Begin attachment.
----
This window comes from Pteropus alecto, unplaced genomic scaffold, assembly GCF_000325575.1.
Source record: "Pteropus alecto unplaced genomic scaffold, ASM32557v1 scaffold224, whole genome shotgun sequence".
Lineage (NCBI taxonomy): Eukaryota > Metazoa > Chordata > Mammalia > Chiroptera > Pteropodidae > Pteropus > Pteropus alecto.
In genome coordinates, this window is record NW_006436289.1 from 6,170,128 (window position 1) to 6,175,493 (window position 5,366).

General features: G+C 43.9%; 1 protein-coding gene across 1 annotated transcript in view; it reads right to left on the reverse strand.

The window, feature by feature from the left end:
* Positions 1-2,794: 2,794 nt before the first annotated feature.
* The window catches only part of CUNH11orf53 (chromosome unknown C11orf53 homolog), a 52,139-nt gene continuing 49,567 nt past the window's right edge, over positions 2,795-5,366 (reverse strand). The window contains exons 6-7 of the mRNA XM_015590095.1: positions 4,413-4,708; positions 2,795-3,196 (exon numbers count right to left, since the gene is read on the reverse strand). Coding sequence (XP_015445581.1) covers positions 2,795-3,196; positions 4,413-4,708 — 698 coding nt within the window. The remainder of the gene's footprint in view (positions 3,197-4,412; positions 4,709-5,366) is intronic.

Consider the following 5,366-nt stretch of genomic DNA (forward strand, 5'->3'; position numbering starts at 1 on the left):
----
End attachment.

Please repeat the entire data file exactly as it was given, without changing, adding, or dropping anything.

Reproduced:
This window comes from Pteropus alecto, unplaced genomic scaffold, assembly GCF_000325575.1.
Source record: "Pteropus alecto unplaced genomic scaffold, ASM32557v1 scaffold224, whole genome shotgun sequence".
Lineage (NCBI taxonomy): Eukaryota > Metazoa > Chordata > Mammalia > Chiroptera > Pteropodidae > Pteropus > Pteropus alecto.
In genome coordinates, this window is record NW_006436289.1 from 6,170,128 (window position 1) to 6,175,493 (window position 5,366).

General features: G+C 43.9%; 1 protein-coding gene across 1 annotated transcript in view; it reads right to left on the reverse strand.

The window, feature by feature from the left end:
* Positions 1-2,794: 2,794 nt before the first annotated feature.
* The window catches only part of CUNH11orf53 (chromosome unknown C11orf53 homolog), a 52,139-nt gene continuing 49,567 nt past the window's right edge, over positions 2,795-5,366 (reverse strand). The window contains exons 6-7 of the mRNA XM_015590095.1: positions 4,413-4,708; positions 2,795-3,196 (exon numbers count right to left, since the gene is read on the reverse strand). Coding sequence (XP_015445581.1) covers positions 2,795-3,196; positions 4,413-4,708 — 698 coding nt within the window. The remainder of the gene's footprint in view (positions 3,197-4,412; positions 4,709-5,366) is intronic.

Consider the following 5,366-nt stretch of genomic DNA (forward strand, 5'->3'; position numbering starts at 1 on the left):